Every group has its extremists. Jews do too. Jewish extremism remains a minority within the Jewish community, largely because of our commitment to questioning and debate, as well as our concern for the rights and well being of the stranger (themes reiterated last week at the Passover Seder).

Honest, accurate, and fair debate is always healthy. Such vibrant and vigorous debate takes place within Israel, within the American Jewish community, within the American press and public, and between Israel and its American allies. Such debate does not take place in most of the Muslim world. I wonder why that, and its impact on American policy, isn’t the subject of a Kennedy School research paper.



Advertisement
Comments read comments(6)
post a comment
sherwood dickerman

posted April 28, 2006 at 5:03 am


rabbi susan grossman’s comment on the now notorious walt-mearsheimer article begins by equating those authors with osama bin laden and really does not go far beyond that atrocious comparison. I find it depressing that any critical survey of Israel and its influence on u.s. foreign policy is so often met with such shrill and irrational accusations.



report abuse
 

tovart

posted April 28, 2006 at 7:04 pm


We’ll never get anywhere on trying to discuss this.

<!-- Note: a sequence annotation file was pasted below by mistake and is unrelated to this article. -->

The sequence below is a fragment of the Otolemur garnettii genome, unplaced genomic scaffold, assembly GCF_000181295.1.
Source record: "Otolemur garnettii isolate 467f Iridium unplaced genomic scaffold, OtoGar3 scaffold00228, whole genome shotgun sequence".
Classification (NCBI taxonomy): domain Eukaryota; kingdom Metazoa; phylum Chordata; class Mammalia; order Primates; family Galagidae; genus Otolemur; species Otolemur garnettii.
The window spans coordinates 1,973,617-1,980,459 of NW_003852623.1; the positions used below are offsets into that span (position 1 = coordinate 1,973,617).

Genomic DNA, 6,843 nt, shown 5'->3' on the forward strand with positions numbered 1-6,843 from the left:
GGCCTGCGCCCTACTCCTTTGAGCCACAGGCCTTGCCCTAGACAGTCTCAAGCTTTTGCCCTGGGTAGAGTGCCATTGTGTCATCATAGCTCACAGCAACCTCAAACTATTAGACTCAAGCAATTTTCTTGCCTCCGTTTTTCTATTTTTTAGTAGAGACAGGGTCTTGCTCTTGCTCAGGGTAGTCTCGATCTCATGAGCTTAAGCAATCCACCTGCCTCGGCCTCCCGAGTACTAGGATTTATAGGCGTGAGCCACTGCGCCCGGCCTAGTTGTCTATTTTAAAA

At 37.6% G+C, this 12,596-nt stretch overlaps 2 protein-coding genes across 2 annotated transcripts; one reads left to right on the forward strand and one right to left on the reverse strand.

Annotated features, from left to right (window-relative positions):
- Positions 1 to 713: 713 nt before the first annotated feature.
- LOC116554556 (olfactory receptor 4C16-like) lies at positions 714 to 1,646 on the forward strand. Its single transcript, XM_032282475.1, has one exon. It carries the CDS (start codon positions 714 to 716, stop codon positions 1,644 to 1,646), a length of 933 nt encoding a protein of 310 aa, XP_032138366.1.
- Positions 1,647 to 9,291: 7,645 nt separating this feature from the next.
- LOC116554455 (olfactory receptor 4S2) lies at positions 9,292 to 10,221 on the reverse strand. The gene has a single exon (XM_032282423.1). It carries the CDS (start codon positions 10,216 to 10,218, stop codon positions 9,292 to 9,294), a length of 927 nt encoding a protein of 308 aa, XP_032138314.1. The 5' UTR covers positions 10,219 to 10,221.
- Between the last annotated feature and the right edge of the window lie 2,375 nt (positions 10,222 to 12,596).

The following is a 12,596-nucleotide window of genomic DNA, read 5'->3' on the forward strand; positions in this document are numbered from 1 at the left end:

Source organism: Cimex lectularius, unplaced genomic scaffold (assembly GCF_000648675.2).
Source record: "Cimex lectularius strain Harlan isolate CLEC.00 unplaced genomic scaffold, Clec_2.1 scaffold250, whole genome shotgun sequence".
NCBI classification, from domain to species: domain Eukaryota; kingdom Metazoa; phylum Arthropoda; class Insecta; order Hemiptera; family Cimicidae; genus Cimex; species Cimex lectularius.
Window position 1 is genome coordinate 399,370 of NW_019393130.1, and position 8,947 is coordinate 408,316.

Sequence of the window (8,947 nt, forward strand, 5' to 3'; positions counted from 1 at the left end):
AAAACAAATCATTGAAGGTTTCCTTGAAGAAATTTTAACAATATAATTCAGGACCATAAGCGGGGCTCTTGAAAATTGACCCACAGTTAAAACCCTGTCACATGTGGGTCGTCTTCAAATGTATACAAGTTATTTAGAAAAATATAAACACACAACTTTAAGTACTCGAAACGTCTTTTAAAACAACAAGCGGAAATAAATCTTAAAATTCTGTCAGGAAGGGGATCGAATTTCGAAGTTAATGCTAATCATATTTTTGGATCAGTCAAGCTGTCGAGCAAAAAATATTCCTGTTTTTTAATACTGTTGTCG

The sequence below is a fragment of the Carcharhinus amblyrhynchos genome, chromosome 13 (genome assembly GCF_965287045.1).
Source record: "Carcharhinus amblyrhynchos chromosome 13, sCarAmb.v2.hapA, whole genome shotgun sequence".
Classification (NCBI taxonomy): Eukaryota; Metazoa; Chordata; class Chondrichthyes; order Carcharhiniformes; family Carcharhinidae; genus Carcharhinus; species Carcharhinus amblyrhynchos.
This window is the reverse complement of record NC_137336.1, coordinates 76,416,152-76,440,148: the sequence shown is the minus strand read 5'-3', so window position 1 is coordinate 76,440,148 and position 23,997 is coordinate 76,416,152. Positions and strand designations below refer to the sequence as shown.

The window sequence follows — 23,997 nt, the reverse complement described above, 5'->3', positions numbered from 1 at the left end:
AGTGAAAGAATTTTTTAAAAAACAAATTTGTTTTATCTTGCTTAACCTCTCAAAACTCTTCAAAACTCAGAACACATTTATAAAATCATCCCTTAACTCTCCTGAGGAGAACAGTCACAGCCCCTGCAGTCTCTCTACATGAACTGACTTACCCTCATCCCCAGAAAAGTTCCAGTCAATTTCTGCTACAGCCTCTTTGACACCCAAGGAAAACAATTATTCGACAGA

report abuse
 

Anonymousisawoman

posted April 28, 2006 at 7:26 pm


Oh, I dunno, maybe if the article is “now notorious” it’s for a reason and the comparison is both apt and the point of the blogpost, rather than being “shrill and irrational.” And the questions she raises appear to be anything but shrill or irrational. You may disagree and refute them point by point. But there is nothing irrational about them. That’s just toxic labeling to avoid dealing with the real issues that she raises.



report abuse
 

catinhat

posted April 28, 2006 at 10:25 pm


I read the Mearsheimer/Walt article and there are two things wrong with it right up front: first, it posits a single cause for American foreign policy in the Middle East, the Israeli lobby (which is not only Jews, nor is it all Jews); and second, it does not compare policy in this region to others — other writers have noted that policy is not too different for other regions. But one of their big points was that even trying to discuss the subject would get them labeled anti-Semites. Way to live down to their expectations. And furthermore, five minutes searching the Kennedy School’s publications shows that a ton of work has been done on Islam’s discourse with the West.



report abuse
 

Moshe

posted April 29, 2006 at 6:04 pm


Every comment after the first one does the same thing as the rabbi’s article. This ‘don’t look behind the curtain’ sort of misdirection confirms assertions made by the Walt-Mearsheimer paper. They’re right. We have labeled them anti-Semites and not addressed the actual questions raised.



report abuse
 

Judah Ben Maccabee

posted April 30, 2006 at 3:39 am